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The Horse Boy

Rowan suffered from autism. "He screamed and wailed inconsolably for hours. He was physically incontinent and, like most severe autists, completely unable to make a meaningful connection with others through speech or gesture."

Rowan's father Rupert Isaacson is an expert horseman and writer known for his work campaigning on behalf of land rights for indigenous people. His American mother is a psychologist. They were at a loss. It seemed impossible to reach their son or help him.

A neighbour's horse opened "the door to Rowan's inner world" -

Riding on her back with his father his tantrums calmed, he began to speak lucidly and even told the horse he loved it – the first time he had expressed love for anything or anyone.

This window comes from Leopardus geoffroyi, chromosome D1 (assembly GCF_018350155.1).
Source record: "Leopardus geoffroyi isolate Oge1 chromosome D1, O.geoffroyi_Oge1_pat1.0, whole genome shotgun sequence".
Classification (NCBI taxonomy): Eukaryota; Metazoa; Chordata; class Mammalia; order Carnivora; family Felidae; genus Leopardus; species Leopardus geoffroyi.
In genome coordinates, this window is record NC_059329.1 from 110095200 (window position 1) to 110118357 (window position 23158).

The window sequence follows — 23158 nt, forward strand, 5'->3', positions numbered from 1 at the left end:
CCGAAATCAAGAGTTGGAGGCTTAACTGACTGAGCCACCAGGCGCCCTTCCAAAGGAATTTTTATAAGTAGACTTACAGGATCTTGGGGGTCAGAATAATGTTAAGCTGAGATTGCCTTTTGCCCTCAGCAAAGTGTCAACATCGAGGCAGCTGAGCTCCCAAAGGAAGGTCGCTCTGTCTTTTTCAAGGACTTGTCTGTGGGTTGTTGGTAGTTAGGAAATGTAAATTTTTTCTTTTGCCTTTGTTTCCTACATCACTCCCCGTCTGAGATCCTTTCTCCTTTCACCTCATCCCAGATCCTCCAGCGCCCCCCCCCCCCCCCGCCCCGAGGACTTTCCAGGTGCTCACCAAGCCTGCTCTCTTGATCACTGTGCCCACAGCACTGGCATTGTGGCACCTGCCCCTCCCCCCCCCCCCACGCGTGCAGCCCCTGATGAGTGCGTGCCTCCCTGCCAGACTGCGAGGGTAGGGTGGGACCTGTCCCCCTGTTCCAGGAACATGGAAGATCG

Riding helped Rowan, but he needed more. "Every family does whatever it needs to do when a child is suffering – they will, literally, go to the ends of the Earth," Rupert wrote.

Rowan's parents took him to Mongolia, a land of horses and shamans. Rowan returned "healed" if not cured.

Rupert tells the story in the book and documentary film The Horse Boy.

I connect horses with the growth of freedom in Britain and America and with the strength and courage of women and men and with the healing of physical and psychological injuries. This is a story I would like to read.

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